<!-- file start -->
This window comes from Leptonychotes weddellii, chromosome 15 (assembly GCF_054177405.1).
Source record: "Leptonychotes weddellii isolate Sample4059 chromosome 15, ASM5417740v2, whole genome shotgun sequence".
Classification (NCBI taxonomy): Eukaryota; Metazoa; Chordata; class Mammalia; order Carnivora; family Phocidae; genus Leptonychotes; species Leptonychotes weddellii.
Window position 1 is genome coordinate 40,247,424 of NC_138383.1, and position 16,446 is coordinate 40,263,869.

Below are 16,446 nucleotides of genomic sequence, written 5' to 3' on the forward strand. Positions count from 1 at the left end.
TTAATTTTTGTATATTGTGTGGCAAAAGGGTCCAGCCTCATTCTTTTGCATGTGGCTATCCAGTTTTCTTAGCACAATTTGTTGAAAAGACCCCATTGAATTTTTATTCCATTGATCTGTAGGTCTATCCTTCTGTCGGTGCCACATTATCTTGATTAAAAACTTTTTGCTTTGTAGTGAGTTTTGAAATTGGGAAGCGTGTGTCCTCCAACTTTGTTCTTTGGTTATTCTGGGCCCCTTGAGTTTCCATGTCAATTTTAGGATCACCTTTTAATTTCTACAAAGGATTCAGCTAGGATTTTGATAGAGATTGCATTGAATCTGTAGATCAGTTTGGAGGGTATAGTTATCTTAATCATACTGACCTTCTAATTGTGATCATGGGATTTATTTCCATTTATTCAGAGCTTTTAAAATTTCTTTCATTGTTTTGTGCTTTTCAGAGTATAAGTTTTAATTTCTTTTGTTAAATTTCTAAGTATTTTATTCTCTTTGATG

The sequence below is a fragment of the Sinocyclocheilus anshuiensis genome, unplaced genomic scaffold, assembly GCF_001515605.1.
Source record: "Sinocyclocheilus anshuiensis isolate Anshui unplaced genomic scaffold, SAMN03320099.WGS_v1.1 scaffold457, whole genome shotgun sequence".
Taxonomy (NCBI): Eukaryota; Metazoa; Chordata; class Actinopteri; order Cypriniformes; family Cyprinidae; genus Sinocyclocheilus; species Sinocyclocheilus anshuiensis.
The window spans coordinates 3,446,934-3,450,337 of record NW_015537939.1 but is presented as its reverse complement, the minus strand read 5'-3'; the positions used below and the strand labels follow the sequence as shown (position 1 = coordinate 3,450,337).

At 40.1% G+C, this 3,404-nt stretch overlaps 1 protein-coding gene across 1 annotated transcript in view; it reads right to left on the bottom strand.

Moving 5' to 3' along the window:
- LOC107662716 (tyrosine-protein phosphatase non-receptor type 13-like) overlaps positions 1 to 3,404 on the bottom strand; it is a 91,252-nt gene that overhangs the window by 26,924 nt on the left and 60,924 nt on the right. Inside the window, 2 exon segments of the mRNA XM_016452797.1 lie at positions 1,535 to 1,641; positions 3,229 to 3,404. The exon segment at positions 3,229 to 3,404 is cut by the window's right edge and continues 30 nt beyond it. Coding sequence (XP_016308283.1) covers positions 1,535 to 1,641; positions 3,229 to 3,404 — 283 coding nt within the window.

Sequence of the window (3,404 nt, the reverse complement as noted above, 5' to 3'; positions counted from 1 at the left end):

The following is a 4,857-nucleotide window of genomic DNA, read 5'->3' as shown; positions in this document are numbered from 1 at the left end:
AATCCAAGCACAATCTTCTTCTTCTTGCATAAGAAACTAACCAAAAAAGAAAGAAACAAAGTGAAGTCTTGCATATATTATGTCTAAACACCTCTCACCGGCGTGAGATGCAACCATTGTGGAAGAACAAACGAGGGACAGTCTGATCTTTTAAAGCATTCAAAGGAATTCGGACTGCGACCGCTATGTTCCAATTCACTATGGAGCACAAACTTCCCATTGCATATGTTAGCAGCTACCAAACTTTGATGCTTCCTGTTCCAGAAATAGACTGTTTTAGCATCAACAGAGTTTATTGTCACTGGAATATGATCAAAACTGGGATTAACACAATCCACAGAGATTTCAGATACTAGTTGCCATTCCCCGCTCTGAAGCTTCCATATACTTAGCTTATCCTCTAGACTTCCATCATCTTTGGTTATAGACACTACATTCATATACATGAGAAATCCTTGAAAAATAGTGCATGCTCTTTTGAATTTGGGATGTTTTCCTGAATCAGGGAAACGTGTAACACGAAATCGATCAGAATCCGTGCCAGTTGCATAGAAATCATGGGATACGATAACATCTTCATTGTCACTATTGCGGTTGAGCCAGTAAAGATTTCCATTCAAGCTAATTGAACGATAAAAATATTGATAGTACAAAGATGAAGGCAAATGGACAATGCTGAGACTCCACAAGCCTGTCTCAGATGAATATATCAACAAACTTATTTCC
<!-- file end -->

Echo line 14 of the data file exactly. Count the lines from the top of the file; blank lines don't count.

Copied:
Sequence of the window (3,404 nt, the reverse complement as noted above, 5' to 3'; positions counted from 1 at the left end):